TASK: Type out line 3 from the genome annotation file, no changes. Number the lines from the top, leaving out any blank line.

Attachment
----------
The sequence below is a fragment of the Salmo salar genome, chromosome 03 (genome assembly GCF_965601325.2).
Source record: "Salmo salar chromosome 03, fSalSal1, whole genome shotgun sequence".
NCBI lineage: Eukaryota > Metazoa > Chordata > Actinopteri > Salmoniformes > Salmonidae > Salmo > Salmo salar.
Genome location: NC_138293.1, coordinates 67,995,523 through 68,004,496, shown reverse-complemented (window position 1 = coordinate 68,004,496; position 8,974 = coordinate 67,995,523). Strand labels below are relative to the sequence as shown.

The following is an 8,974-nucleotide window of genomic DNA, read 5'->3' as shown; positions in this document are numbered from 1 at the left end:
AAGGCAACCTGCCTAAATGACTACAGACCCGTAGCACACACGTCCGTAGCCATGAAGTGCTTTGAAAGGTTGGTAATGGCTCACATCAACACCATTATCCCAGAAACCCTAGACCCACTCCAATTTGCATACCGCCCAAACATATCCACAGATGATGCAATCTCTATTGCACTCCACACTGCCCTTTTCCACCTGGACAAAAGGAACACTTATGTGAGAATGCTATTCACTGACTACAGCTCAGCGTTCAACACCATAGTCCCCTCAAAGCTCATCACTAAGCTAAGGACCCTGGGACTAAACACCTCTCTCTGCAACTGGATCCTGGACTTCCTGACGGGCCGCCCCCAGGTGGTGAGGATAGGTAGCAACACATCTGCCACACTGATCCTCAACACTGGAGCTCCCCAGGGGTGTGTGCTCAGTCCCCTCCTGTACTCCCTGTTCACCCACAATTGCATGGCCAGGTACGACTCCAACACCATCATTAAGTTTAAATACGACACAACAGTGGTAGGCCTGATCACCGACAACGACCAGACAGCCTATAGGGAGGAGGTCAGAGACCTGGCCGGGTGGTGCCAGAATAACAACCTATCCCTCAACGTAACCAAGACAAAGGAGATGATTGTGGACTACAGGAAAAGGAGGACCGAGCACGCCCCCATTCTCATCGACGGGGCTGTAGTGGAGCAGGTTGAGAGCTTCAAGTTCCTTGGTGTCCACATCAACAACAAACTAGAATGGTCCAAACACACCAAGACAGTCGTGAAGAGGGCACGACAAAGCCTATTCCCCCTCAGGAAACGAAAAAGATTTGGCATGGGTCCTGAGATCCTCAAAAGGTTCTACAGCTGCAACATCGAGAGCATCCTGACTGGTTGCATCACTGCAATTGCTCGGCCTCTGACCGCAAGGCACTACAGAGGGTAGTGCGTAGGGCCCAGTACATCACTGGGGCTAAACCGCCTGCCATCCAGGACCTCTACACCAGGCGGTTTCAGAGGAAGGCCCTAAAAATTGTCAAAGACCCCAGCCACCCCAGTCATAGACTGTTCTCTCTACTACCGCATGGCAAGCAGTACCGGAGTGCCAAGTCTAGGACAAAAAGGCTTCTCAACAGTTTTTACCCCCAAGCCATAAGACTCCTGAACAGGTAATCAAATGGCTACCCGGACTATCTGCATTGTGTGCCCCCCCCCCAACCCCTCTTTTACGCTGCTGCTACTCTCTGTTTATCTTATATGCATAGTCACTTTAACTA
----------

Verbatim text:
NCBI lineage: Eukaryota > Metazoa > Chordata > Actinopteri > Salmoniformes > Salmonidae > Salmo > Salmo salar.